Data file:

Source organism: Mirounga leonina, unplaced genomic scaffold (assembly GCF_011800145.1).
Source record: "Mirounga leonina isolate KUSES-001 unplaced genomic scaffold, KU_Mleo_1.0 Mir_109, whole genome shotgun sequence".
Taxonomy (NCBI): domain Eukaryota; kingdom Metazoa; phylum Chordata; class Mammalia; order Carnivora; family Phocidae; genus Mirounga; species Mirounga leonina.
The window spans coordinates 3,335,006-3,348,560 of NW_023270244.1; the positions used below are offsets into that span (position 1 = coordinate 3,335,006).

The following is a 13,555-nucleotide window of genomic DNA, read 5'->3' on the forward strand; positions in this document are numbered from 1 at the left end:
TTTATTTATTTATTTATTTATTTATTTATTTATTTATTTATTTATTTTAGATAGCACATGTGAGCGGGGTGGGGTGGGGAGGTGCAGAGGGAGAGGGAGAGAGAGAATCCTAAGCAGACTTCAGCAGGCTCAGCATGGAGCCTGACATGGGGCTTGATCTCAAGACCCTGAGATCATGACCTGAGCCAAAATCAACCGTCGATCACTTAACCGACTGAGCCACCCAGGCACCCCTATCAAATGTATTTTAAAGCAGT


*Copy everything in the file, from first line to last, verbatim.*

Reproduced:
Source organism: Mirounga leonina, unplaced genomic scaffold (assembly GCF_011800145.1).
Source record: "Mirounga leonina isolate KUSES-001 unplaced genomic scaffold, KU_Mleo_1.0 Mir_109, whole genome shotgun sequence".
Taxonomy (NCBI): domain Eukaryota; kingdom Metazoa; phylum Chordata; class Mammalia; order Carnivora; family Phocidae; genus Mirounga; species Mirounga leonina.
The window spans coordinates 3,335,006-3,348,560 of NW_023270244.1; the positions used below are offsets into that span (position 1 = coordinate 3,335,006).

The following is a 13,555-nucleotide window of genomic DNA, read 5'->3' on the forward strand; positions in this document are numbered from 1 at the left end:
TTTATTTATTTATTTATTTATTTATTTATTTATTTATTTATTTATTTTAGATAGCACATGTGAGCGGGGTGGGGTGGGGAGGTGCAGAGGGAGAGGGAGAGAGAGAATCCTAAGCAGACTTCAGCAGGCTCAGCATGGAGCCTGACATGGGGCTTGATCTCAAGACCCTGAGATCATGACCTGAGCCAAAATCAACCGTCGATCACTTAACCGACTGAGCCACCCAGGCACCCCTATCAAATGTATTTTAAAGCAGT